TAFT, Calif. — The Federal Bureau of Prisons has confirmed that the decision to close the Taft Prison at the end of January was because funds did not exist for an estimated $100 million worth of repairs.
BOP officials confirmed with 23ABC that on Tuesday, they notified MTC Corporation that the Taft Correctional Institution, which is a government-owned, contractor operated facility, would be deactivated on January 31.
The decision comes after 10 to 15 years of infrastructure problems at the jail that included geological and seismic concerns, according to BOP's statement. An assessment of the building concluded that repairs would end up costing an estimated $100 million in which BOP said there were not enough funds for.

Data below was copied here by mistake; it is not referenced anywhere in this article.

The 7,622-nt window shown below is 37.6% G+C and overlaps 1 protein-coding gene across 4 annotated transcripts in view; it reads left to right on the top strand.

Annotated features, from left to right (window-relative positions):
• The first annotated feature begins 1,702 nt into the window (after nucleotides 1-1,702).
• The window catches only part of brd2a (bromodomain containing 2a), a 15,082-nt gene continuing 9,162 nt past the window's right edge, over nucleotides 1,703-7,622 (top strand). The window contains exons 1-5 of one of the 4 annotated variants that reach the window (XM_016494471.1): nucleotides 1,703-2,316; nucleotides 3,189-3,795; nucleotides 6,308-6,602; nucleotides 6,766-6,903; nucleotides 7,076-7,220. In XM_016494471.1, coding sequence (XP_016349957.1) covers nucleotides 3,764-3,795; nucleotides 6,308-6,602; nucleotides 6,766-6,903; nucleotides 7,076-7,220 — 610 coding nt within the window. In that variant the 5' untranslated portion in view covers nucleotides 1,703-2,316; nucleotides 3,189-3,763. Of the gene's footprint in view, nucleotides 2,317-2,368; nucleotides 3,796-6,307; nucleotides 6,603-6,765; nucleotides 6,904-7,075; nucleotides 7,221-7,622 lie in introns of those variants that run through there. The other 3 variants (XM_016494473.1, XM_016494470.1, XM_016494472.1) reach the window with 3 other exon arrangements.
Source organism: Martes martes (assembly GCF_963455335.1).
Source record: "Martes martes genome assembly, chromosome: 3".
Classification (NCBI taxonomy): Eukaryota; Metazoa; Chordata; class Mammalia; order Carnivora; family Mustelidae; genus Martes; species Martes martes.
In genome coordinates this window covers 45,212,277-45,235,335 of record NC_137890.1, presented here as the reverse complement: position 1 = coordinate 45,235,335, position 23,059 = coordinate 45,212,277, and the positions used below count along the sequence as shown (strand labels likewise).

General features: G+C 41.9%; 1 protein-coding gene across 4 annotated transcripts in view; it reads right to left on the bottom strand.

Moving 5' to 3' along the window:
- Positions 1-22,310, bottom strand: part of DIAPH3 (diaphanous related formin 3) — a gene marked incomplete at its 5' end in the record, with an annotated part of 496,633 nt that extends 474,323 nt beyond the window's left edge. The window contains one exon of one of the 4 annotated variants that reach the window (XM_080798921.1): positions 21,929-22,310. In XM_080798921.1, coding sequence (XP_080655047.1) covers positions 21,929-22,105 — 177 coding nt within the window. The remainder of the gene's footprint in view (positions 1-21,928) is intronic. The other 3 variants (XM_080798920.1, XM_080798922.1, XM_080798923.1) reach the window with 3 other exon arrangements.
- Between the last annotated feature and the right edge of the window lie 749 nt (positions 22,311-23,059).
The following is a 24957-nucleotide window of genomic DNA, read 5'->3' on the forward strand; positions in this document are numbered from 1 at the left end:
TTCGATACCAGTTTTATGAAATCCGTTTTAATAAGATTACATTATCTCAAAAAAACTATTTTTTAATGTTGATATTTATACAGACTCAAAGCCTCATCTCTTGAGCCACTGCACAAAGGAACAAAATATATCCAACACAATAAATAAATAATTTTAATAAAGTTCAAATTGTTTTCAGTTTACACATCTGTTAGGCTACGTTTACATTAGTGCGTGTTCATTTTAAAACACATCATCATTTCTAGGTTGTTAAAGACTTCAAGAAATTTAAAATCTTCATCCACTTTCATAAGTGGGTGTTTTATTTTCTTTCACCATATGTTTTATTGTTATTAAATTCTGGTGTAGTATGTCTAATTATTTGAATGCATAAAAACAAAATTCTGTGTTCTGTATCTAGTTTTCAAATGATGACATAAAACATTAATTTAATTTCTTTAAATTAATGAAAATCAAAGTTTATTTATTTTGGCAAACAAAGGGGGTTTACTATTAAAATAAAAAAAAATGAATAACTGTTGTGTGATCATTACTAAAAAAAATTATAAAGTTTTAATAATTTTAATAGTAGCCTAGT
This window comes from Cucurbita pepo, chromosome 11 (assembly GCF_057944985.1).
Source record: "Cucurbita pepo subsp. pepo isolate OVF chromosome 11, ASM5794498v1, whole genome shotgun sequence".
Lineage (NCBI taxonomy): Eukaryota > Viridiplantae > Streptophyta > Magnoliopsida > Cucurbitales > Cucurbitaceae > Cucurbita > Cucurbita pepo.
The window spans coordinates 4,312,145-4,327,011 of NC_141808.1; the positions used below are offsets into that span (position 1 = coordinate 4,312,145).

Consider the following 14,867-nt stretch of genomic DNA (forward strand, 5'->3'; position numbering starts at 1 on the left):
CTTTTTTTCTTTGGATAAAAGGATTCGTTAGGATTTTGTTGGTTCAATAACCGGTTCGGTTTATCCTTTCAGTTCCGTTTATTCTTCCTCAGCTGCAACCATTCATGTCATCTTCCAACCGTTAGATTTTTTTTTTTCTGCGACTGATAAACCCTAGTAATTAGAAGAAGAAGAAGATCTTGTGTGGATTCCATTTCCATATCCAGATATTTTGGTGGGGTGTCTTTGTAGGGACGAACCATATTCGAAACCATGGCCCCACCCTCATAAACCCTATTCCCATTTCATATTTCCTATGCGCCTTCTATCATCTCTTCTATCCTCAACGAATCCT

The BOP also stated that, as of now, they do not have plans in place for what will be done to the property following the closure.
Below is the full statement from the Federal Bureau of Prisons:
On October 1, 2019, the Federal Bureau of Prisons (BOP) notified MTC Corporation that the Taft Correctional Institution (CI), a government-owned, contractor operated facility, would be deactivated. In the last 10 to 15 years, Taft CI has had an increasing number of infrastructure problems, and repairs have been made where possible. An assessment by an independent architectural and engineering firm identified geological and seismic concerns, among others. Repairs were estimated in excess of $100 million and funding does not exist to make those needed repairs. The BOP will cancel the active solicitation for a contractor to operate the Taft institution and camp. The current contract expires January 31, 2020. The BOP has not yet made a final decision regarding what will be done with the property.